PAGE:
Obama met with BP Chairman Carl-Henric Svanberg at the White House to discuss the disaster that began April 20 when the Transocean oil rig operated by BP exploded, killing 11. The rig sank two days later, spewing as much as 60,000 barrels of oil a day ever since.
Obama said he will not be satisfied until 100 percent of the leaking oil is being captured and that already spilled crude is cleaned up.
"So what this is about is accountability. At the end of the day that's what every American wants and expects," the president said.
Obama said the $20 billion will be placed in an escrow account to be administered by Ken Feinberg, who headed up the Toxic Asset Relief Program and also administrated the compensation process in the wake of the Sept. 11, 2001, terrorist attacks. In addition, $100 million more was to be set aside to aid oil workers idled by the six-month moratorium on offshore oil operations.
Carol Browner, assistant to the president for energy and climate change, told reporters at a White House briefing the agreement was "driven" by the White House and she doubted BP would have taken such action on its own.
She said the $20 billion figure is neither a "floor" nor a "ceiling."
White House spokesman Robert Gibbs said the setting of a figure "does not in any way limit or cap" the economic or natural resource damages BP may be responsible for.
Obama said the fund is a starting point and will not prevent individuals or states from seeking additional compensation.
"The people of the Gulf have my commitment that BP will meet its obligations to them. And BP has publicly pledged to make good on the claims that it owes to the people in the Gulf," Obama said in a statement following the meeting.
"And so the agreement we've reached sets up a financial and legal framework to do it. … And BP will also continue to be liable for the environmental disaster it has caused. And we're going to continue to work to make sure that they address it."
Obama said in a private conversation with Svanberg he emphasized the impact the spill has had on people living in the region -- especially since they were finally recovering from Hurricanes Katrina and Rita in 2005 and from "the worst economy since the Great Depression."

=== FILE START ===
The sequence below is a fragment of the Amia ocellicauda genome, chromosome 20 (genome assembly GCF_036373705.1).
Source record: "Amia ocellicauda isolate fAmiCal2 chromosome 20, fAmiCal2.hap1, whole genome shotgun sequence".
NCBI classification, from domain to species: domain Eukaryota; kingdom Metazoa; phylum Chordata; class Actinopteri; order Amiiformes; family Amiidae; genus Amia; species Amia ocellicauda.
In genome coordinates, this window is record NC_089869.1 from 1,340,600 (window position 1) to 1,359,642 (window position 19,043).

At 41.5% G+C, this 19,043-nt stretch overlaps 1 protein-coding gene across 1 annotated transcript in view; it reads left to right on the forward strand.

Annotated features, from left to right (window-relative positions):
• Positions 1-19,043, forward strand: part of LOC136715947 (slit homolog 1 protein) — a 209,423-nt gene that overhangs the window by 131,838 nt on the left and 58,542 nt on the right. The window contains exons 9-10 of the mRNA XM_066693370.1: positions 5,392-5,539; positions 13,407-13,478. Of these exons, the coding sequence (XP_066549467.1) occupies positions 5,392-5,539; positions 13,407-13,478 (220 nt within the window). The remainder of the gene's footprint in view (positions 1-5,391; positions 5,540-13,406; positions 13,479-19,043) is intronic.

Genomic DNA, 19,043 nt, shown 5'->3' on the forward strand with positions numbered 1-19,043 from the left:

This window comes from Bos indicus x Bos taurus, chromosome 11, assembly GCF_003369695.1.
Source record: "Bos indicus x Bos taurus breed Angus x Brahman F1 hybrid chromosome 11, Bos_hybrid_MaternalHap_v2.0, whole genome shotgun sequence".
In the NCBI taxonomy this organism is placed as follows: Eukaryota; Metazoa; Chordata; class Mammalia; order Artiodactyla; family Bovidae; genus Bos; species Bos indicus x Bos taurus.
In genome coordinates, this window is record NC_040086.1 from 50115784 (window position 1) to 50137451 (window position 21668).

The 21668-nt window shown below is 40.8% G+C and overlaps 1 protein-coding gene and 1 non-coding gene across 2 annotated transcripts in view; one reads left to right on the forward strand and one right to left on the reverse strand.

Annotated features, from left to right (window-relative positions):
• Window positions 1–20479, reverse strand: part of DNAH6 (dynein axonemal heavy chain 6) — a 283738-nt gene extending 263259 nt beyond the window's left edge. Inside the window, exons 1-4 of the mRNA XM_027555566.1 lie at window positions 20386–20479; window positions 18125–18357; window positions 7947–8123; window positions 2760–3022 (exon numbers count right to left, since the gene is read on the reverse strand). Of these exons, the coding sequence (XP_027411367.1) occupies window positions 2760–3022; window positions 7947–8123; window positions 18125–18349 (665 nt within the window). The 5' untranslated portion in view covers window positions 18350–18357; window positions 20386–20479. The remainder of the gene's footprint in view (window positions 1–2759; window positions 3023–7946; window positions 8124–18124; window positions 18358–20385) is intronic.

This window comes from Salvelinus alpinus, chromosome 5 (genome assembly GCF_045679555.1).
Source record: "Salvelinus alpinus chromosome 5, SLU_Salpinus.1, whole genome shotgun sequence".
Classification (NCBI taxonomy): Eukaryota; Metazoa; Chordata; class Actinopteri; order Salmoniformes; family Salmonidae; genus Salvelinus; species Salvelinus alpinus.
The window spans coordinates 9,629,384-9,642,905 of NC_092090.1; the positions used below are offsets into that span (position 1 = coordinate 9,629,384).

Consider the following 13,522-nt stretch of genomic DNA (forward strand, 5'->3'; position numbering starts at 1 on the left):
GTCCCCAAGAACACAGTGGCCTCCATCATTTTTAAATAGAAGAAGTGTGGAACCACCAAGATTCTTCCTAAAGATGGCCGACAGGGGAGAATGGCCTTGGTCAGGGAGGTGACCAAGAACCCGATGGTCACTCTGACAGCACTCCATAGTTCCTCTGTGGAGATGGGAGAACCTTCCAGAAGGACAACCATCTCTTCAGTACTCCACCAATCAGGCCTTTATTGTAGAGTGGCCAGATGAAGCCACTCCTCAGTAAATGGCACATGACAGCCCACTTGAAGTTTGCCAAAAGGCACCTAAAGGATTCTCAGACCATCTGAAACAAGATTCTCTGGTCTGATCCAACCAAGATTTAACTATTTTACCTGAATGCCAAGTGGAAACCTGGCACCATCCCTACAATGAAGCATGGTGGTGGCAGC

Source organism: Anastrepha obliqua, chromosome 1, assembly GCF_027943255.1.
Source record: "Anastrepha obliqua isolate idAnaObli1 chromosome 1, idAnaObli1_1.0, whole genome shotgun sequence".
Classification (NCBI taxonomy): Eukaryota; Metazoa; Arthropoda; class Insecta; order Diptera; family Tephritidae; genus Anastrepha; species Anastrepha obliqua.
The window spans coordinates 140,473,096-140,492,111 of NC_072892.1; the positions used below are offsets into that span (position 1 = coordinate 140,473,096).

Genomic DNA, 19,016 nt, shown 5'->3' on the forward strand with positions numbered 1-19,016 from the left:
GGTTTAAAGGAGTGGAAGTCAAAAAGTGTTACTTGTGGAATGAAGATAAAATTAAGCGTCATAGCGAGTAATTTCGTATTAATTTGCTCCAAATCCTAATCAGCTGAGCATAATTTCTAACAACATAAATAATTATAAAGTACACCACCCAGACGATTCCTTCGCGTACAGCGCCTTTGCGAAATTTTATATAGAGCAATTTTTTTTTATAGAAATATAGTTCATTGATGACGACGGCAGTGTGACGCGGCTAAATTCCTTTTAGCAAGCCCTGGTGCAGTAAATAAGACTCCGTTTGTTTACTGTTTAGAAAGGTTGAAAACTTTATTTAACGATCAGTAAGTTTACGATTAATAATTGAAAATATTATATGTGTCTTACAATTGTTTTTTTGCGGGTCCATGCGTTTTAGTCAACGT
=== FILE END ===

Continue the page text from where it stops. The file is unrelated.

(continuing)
"This was the season they were going to bounce back," he said, adding that the spill came at the worst possible time, when coastal residents make their income for the year "in the three or four months during which folks can take their boats out, people are coming down for tourism."
"And so I emphasized to the chairman that when he's talking to shareholders, when he is in meetings in his boardroom, to keep in mind those individuals; that they are desperate; that some of them, if they don't get relief quickly, may lose businesses that have been in their families for two or three generations."
In Tuesday's national address from the Oval Office, Obama criticized the London-based company for its "recklessness" and vowed "BP will pay." He also said BP would be removed from directly handling claims filed by individuals and businesses.
Obama spent Monday and Tuesday touring the Gulf Coast.
In his speech, Obama said efforts to contain the leak "should capture up to 90 percent of the oil leaking out of the well" within the coming weeks. Ending the leak should occur later in the summer, when a relief well being drilled by BP should be completed, he said.
BP said in a statement Tuesday: "We share the president's goal of shutting off the well as quickly as possible, cleaning up the oil and mitigating the impact on the people and environment of the Gulf Coast."
BP announced Tuesday it sped up commercial large-loss claims and approved checks totaling more than $16 million to businesses that have filed claims of at least $5,000.